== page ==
Context: By the mid-'70s, Dylan was enjoying a huge revival in his career, with the consecutive releases of Blood on the Tracks and previously unreleased recordings made with the Band in 1967, released in ’75 as The Basement Tapes. He would never again receive this much adulation for new material.

Where it’s streaming: Amazon.

Title: Renaldo and Clara (1978).

What it is: That same year saw the release of Dylan’s baffling directorial debut, the behemoth (nearly four hours) hybrid WTF known as Renaldo and Clara. Blending serviceable concert footage from Dylan and his Rolling Thunder Revue with shitty fictional interludes written by Dylan, ostensibly in collaboration with Sam Shepard (who’s probably wondering at this point why he hasn’t won the Nobel Prize), Renaldo and Clara was screened a handful of times, almost universally reviled by critics, and last seen legally on European television in the early '80s, at which point Dylan withdrew the film from circulation.

You can find scattered clips of it here and there (including on Columbia’s legal “bootleg” series, where so much of Dylan’s driftwood tends to wash ashore), but, like Eat the Document, it’s never been released on home video. However, if you’re a completist, you can always track down somebody who taped it off West German television in 1981.

Context: The context here may seem much the same as for The Last Waltz, but the concert at the heart of that film was recorded in 1976. By ’78, Dylan had squandered much of the good will he’d (re)accumulated with Blood on the Tracks, he was about to embrace Born-Again Christianity (which is not what you’re supposed to do when you’re a countercultural icon), and the quality of his new musical output was to remain dismal through the '80s (bearing in mind that almost everybody’s musical output was dismal during the '80s). In a sense, Renaldo and Clara was an apt harbinger of things to come.

Where it’s streaming: West German television, 1981.

Title: Masked and Anonymous (2003).

What it is: With the precedent set by Eat the Document and Renaldo and Clara, you’d kind of think that nobody would have let Dylan make another movie. But here we are, 2003, and out comes Masked and Anonymous, written by Dylan and Larry Charles (who directs, and would go on to work with Sacha Baron Cohen in some of the decade’s defining exercises in bad taste), starring a remarkable assemblage of reputable actors, all signed on at union wages for the opportunity to work with Dylan: Penelope Cruz, Jeff Bridges, Bruce Dern, Jessica Lange (apparently Sam Shepard didn’t warn her away), John Goodman, and of course Dylan himself.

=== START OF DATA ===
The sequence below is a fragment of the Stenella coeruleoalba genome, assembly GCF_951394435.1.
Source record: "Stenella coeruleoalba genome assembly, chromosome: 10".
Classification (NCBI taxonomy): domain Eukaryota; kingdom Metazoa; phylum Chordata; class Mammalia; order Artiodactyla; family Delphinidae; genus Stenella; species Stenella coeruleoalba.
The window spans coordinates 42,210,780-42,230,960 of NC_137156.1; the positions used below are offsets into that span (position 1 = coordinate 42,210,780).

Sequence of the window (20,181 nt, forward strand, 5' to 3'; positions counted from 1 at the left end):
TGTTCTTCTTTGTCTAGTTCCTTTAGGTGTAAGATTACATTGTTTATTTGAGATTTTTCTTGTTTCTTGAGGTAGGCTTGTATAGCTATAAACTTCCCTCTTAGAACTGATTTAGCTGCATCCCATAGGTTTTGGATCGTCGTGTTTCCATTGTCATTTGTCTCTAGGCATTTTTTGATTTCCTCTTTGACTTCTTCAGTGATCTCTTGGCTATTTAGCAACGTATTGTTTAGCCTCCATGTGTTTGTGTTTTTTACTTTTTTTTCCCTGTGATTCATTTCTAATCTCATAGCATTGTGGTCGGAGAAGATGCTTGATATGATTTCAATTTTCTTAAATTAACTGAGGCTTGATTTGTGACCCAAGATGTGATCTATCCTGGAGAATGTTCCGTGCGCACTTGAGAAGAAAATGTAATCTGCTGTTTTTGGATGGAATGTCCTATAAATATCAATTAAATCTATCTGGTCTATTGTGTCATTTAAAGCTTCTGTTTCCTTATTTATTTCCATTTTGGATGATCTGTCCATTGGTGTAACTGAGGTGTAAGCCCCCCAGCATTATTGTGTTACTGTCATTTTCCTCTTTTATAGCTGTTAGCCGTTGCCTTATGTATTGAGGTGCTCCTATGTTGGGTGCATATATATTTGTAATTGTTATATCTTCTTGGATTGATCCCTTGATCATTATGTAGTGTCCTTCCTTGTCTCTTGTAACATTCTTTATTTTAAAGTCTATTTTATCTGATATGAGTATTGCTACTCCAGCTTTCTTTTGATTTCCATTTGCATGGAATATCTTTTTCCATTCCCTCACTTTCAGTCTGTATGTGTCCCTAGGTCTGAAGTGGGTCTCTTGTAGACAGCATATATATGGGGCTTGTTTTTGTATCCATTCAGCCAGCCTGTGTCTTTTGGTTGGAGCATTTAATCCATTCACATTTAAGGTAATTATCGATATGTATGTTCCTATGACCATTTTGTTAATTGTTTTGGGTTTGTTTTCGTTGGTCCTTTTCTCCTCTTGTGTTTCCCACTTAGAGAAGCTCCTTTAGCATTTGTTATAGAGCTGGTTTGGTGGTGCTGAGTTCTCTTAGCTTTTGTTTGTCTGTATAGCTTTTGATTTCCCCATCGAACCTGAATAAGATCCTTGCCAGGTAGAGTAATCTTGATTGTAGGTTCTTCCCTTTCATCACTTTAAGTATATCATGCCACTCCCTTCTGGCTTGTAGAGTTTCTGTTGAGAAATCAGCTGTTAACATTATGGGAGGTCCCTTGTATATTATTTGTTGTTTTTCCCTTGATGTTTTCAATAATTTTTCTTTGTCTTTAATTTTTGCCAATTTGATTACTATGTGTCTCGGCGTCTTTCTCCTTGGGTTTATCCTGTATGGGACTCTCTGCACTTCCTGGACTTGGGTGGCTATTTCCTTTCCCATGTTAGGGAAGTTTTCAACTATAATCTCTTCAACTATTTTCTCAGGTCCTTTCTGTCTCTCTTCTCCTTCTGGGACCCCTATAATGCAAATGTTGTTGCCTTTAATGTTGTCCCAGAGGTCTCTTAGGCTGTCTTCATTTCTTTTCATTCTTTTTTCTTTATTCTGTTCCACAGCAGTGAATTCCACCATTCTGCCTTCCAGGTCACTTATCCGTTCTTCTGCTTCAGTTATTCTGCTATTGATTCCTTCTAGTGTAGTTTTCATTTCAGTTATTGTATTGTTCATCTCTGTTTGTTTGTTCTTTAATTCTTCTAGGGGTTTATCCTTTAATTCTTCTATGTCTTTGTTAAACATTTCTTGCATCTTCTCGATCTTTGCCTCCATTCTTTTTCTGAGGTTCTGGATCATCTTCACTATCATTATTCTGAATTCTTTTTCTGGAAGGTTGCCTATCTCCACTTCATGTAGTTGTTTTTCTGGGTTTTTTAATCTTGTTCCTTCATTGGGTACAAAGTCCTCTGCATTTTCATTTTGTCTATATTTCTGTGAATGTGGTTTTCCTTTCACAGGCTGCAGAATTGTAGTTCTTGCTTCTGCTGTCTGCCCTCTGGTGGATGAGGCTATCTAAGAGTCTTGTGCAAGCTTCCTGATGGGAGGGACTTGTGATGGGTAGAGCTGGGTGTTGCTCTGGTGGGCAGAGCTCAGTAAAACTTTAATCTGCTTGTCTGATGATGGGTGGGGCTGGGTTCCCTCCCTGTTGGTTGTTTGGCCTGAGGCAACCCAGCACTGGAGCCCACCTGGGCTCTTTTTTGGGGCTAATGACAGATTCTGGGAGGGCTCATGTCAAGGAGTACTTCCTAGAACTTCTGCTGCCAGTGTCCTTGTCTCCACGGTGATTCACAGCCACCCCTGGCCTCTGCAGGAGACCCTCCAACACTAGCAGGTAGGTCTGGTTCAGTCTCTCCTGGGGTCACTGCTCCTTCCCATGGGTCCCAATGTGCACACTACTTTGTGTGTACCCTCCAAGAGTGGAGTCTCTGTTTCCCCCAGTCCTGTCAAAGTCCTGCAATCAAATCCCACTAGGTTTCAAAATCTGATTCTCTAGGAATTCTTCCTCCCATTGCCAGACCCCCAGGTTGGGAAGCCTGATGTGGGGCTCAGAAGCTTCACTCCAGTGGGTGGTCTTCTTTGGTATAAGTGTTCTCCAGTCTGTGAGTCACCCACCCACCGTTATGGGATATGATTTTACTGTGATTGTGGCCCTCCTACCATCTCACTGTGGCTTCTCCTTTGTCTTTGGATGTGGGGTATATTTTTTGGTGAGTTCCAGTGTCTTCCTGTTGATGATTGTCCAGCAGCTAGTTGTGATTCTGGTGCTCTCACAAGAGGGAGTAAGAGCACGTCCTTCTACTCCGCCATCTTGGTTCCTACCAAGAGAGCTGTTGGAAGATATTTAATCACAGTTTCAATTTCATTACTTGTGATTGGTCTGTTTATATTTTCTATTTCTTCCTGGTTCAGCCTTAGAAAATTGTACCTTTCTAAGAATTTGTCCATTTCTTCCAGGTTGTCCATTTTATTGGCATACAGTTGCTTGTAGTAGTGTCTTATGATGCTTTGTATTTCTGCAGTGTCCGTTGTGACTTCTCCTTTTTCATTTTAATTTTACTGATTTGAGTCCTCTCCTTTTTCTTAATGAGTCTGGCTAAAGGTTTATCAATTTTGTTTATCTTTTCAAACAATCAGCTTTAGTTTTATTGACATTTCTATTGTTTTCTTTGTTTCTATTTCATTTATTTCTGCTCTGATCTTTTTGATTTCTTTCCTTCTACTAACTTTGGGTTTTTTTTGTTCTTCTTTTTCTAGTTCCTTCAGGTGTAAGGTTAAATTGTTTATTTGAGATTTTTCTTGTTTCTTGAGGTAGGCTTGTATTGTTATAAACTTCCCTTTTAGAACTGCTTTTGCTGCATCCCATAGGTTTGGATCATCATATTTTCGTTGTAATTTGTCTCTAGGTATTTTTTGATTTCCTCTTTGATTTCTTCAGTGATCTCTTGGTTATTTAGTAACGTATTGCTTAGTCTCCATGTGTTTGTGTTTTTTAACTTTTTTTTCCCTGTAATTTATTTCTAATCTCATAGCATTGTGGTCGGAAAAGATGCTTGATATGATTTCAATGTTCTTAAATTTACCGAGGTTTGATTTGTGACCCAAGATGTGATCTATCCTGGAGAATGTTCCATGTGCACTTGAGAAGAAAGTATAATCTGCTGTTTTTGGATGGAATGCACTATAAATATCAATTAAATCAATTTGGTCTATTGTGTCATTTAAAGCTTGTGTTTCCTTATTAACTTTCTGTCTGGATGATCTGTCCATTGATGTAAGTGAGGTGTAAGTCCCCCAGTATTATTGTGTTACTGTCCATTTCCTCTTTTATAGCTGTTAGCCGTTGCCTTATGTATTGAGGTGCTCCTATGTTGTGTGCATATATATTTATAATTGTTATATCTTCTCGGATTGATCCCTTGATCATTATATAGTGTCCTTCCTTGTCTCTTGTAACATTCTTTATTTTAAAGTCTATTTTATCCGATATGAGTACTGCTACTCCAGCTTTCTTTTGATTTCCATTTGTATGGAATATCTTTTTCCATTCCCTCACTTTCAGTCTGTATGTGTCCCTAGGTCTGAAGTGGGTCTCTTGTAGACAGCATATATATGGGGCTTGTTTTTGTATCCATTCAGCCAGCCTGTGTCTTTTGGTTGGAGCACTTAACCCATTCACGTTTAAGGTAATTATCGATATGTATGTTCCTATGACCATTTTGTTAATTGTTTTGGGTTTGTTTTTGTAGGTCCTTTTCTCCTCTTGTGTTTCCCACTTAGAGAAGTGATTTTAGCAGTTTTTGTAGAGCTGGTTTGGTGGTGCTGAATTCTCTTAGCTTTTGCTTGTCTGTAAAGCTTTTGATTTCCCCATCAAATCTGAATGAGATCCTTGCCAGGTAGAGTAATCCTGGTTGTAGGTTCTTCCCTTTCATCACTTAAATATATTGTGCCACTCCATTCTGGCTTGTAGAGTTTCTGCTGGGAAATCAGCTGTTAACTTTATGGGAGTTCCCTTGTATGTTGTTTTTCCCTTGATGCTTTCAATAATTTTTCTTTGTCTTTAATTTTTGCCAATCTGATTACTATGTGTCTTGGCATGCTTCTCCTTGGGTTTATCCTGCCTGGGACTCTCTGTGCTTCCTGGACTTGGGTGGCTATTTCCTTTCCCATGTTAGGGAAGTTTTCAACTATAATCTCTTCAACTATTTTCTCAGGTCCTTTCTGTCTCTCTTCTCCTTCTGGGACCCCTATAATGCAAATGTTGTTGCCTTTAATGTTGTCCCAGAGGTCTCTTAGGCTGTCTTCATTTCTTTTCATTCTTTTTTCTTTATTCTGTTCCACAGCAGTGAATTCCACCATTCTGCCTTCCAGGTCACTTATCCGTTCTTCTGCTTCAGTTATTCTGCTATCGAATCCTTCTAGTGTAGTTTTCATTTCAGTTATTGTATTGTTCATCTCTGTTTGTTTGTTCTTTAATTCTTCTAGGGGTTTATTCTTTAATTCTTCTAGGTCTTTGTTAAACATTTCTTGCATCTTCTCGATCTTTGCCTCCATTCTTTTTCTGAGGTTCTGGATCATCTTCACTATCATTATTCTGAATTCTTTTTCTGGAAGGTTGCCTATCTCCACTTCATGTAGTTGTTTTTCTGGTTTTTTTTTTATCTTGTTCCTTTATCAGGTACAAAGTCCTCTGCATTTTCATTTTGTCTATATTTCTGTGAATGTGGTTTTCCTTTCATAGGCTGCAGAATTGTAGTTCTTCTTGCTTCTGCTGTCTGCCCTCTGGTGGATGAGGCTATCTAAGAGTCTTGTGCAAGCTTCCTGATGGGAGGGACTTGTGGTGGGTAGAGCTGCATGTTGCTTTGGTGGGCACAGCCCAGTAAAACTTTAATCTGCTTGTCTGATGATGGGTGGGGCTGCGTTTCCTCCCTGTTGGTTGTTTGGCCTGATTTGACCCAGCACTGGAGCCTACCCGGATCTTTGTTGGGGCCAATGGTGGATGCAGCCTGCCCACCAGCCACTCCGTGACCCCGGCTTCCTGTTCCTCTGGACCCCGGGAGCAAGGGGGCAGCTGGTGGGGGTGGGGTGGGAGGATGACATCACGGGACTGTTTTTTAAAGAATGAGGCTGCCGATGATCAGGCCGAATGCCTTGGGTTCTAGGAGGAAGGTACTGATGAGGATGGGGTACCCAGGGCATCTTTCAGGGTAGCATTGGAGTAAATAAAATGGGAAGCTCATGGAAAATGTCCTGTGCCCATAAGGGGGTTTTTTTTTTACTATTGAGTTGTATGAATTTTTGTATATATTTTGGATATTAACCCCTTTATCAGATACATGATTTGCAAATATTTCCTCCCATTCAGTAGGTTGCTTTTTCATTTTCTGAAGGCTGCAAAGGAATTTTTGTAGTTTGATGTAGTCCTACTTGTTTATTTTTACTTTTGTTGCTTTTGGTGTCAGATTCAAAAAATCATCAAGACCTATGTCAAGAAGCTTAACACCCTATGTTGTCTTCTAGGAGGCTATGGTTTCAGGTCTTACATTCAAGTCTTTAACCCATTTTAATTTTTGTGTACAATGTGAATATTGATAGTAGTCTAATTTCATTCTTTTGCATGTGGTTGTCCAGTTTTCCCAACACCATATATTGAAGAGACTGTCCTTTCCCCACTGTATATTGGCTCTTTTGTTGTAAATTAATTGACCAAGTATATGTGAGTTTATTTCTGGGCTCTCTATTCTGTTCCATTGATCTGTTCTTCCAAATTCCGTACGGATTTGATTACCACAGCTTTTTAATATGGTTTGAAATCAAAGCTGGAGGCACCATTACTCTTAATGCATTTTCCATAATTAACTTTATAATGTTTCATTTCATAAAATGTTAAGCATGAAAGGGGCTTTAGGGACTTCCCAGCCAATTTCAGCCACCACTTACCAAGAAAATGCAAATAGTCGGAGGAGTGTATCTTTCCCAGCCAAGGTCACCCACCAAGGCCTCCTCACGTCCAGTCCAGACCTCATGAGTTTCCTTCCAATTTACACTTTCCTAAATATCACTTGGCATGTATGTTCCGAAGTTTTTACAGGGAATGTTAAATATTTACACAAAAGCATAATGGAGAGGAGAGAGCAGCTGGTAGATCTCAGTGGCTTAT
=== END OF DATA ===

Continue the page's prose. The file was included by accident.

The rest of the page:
Oh yes, and the plot: in a post-apocalyptic (oh God) world, Jack Fate (Dylan) is a folk rocker just released from prison who has to play a charity concert to save America, or something. Looking suitably grizzled, Dylan uses the opportunity to address a series of vague -- but very serious -- issues, and runs through a number of his songs spanning the decades, before “heading to another joint,” kind of like a lonely cowboy or the Incredible Hulk. The music’s great (Jack Fate’s backing band is played by Dylan’s real-life backing band at the time), but to be blunt, Dylan can’t act. Some people say he can’t sing, mind you, but there’s room for debate on that score. But he really can’t act.

Context: Ok, so by this point, Dylan had re-re-accumulated the good will of the critical establishment, and his albums of the '90s and early '00s were well received. While they lack the freshness and excitement of his earlier work, and as the quality of his voice was beginning to decline precipitously, these recordings -- Time Out of Mind, Love and Theft, Modern Times -- cemented Dylan’s late-career image as the hardscrabble elder statesman of American rock, touring constantly (on what has come to be known as “The Never Ending Tour”) and keeping up a steady output of new music.

Where it’s streaming: Amazon.

Title: No Direction Home: Bob Dylan (2005).

What it is: We conclude on a much cheerier note, with Dylan the musician front and center where he belongs. Made for PBS in 2005, this Scorsese doc provides a warm, in-depth look at Dylan’s early days: his roots in Minnesota, his experiences in the Greenwich Village folk scene, his rise to fame, his classic albums, and his retreat from the limelight following the 1966 motorcycle accident that almost killed him. Telling the story, we have Dylan himself and almost everybody who knew him during the period in question and who was still alive in 2005.

He has an able chronicler in Scorsese, who uses the broader canvas made available by PBS (about three and a half hours) to present a full picture of his subject without ever falling into the meandering tedium that occasionally plagues PBS’s house documentarian Ken Burns. Scorsese is also much more focused here than he was in his next PBS music documentary, the disappointing George Harrison: Living in the Material World (2011). No Direction Home is a suitable place to leave Dylan: doing what he does best, and with the promise of more to come.

Context: By the time he sat down for Scorsese’s documentary, Dylan’s legacy was secure. Not even a baffling Victoria’s Secret commercial, or his later cover albums (Christmas in the Heart and two albums of old standards) can detract from it. Dylan doesn’t have to “do” anything anymore, but he still does. And with the Nobel seal impressed on his reputation, who’s going to tell him he can’t?

Where it’s streaming: Amazon.